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Transcriptional Regulation of Gene Expression at Early Stages of Arabidopsis Vein Development

  • Author / Creator
    Gardiner, Jason L
  • How multicellular organisms activate gene expression in the correct cells at the correct time is a central question in biology. In animals, in which this question has been investigated extensively, broadly expressed transcription factors activate target gene expression in narrow domains by a combination of differential affinity of such transcription factors for their binding sites in target genes and combinatorial interactions between transcription factors. In plants too, broadly expressed transcription factors often activate target gene expression in narrow domains; however, how broadly expressed plant transcription factors activate target gene expression in narrow domains is unclear. I addressed this question for the MONOPTEROS (MP)–ARABIDOPSIS THALIANA HOMEOBOX8 (ATHB8) pair of Arabidopsis genes. ATHB8 expression is activated in files of vascular precursor cells of the leaf. Activation of ATHB8 expression in such narrow domains depends on binding of the broadly expressed MP transcription factor to a low-affinity MP-binding site in the ATHB8 promoter. I tested the hypothesis that activation of ATHB8 expression is restricted to narrow domains by binding of peak levels of the broadly expressed MP to a low-affinity MP-binding site in the ATHB8 promoter. I found that activation of ATHB8 expression is restricted to narrow domains by an MP-dependent incoherent feed-forward loop: MP activates ATHB8 expression, but it also activates expression of the AUXIN/INDOLE-3-ACETIC ACID INDUCIBLE (AUX/IAA) gene IAA12/BODENLOS, which inhibits MP-mediated activation of ATHB8 expression. In animals, a similar regulatory mechanism is most frequently used to activate gene expression in narrow domains, suggesting conservation of regulatory logic of striped gene expression in animals and plants despite the independent evolution of their multicellularity. The development of multicellular organisms requires that not only do cells differentiate correctly but that they do so at the correct position. The correct differentiation of cells at the correct position depends on communication between cells; therefore, how cells communicate with one another is a key question in biology. In animals, such cell-cell communication often relies on direct coupling between cells. Direct cell-cell coupling is precluded in plants by a wall that surrounds each cell; yet, precisely because a cell wall holds plant cells in place and prevents their migration, positional signals, rather than lineage, specify cell fate in plants. For example, positional signals from leaf veins have long been known to control the differentiation of the adjacent bundle-sheath cells; however, the nature of such vein-derived signal had remained unclear. My results suggest that in Arabidopsis the SHORT-ROOT (SHR) transcription factor is such signal: the SHR gene is expressed in vascular precursor cells but the SHR protein is additionally localized to the adjacent layer of bundle-sheath cell precursors, and shr mutants fail to differentiate bundle-sheath cells. Available evidence suggests that restriction of SHR expression to vascular cells is critical to SHR function; yet what controls SHR vascular expression is poorly understood. I addressed this question for the Arabidopsis leaf. I found that SHR expression in vascular precursor cells is required for SHR-mediated induction of bundle-sheath differentiation, and that both SHR expression in vascular precursor cells and SHR function in bundle-sheath cell differentiation are directly and positively controlled by a group of previously functionally uncharacterized transcription factors of the DNA-BINDING WITH ONE FINGER (DOF) family. My results provide long-awaited molecular details of how veins act as source of positional signals that specify fate of adjacent cells—positional signals which are so critical for the development of multicellular organisms such as plants, the cells of which, unlike those of animals, are unable to migrate.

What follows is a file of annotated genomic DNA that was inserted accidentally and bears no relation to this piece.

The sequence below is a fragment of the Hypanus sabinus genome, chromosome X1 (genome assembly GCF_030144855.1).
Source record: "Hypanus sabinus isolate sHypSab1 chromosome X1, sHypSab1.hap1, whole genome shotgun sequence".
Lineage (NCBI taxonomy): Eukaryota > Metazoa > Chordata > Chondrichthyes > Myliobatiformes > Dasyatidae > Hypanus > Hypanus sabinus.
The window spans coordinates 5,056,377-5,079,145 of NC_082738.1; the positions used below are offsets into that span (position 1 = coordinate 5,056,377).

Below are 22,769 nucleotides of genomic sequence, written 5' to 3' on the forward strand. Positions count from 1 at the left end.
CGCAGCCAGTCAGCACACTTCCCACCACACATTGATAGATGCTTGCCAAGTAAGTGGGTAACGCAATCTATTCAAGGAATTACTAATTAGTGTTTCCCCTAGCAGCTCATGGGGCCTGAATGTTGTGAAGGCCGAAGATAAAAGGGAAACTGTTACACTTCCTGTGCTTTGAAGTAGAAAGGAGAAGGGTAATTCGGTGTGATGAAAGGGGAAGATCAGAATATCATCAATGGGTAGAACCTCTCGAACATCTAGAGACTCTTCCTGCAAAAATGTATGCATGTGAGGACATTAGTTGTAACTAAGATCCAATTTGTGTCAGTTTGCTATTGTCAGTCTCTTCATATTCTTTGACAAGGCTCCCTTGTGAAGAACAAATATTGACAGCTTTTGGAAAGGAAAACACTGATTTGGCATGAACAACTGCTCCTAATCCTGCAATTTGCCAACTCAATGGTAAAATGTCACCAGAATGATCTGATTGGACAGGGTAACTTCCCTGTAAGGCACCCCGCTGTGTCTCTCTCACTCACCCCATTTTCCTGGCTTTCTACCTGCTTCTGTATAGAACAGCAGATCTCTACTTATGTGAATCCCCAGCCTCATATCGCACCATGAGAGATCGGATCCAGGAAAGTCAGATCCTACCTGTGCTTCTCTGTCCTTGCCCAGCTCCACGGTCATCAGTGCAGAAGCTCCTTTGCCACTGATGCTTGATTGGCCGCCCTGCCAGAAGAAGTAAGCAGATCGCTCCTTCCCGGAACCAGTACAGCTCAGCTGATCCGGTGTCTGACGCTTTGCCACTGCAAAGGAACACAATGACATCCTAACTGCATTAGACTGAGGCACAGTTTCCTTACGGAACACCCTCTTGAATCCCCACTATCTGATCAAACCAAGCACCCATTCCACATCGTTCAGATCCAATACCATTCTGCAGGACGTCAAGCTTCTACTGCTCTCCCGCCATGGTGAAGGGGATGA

• Subjects / Keywords
  • Graduation date
    2016-06:Fall 2016
  • Type of Item
    Thesis
  • Degree
    Doctor of Philosophy
  • DOI
    https://doi.org/10.7939/R3319S99F
  • License
    This thesis is made available by the University of Alberta Libraries with permission of the copyright owner solely for non-commercial purposes. This thesis, or any portion thereof, may not otherwise be copied or reproduced without the written consent of the copyright owner, except to the extent permitted by Canadian copyright law.
  • Language
    English
  • Institution
    University of Alberta
  • Degree level
    Doctoral
  • Department
    • Department of Biological Sciences
  • Specialization
    • Plant Biology
  • Supervisor / co-supervisor and their department(s)
    • Scarpella, Enrico (Biological Sciences)
  • Examining committee members and their departments
    • Harris, Neil (Biological Sciences)
    • Hacke, Uwe (Renewable Resources)
    • Sieburth, Leslie (Biology)
    • Deyholos, Michael (Biology)